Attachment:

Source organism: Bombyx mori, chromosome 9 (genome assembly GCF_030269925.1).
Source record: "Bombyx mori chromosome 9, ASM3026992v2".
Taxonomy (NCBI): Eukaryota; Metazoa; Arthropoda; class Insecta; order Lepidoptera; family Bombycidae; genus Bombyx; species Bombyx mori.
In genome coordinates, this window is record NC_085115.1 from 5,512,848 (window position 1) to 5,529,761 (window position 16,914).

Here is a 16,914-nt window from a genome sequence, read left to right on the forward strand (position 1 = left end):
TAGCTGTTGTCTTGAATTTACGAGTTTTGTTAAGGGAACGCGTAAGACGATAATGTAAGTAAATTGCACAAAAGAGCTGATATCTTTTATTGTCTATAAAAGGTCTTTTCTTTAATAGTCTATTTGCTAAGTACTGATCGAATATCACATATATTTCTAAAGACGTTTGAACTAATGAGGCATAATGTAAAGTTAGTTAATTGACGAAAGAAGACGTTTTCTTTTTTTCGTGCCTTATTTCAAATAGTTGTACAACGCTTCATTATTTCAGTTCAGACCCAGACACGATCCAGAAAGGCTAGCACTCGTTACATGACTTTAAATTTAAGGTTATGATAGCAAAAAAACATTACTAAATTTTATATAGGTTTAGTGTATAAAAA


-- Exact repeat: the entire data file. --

Source organism: Bombyx mori, chromosome 9 (genome assembly GCF_030269925.1).
Source record: "Bombyx mori chromosome 9, ASM3026992v2".
Taxonomy (NCBI): Eukaryota; Metazoa; Arthropoda; class Insecta; order Lepidoptera; family Bombycidae; genus Bombyx; species Bombyx mori.
In genome coordinates, this window is record NC_085115.1 from 5,512,848 (window position 1) to 5,529,761 (window position 16,914).

Here is a 16,914-nt window from a genome sequence, read left to right on the forward strand (position 1 = left end):
TAGCTGTTGTCTTGAATTTACGAGTTTTGTTAAGGGAACGCGTAAGACGATAATGTAAGTAAATTGCACAAAAGAGCTGATATCTTTTATTGTCTATAAAAGGTCTTTTCTTTAATAGTCTATTTGCTAAGTACTGATCGAATATCACATATATTTCTAAAGACGTTTGAACTAATGAGGCATAATGTAAAGTTAGTTAATTGACGAAAGAAGACGTTTTCTTTTTTTCGTGCCTTATTTCAAATAGTTGTACAACGCTTCATTATTTCAGTTCAGACCCAGACACGATCCAGAAAGGCTAGCACTCGTTACATGACTTTAAATTTAAGGTTATGATAGCAAAAAAACATTACTAAATTTTATATAGGTTTAGTGTATAAAAA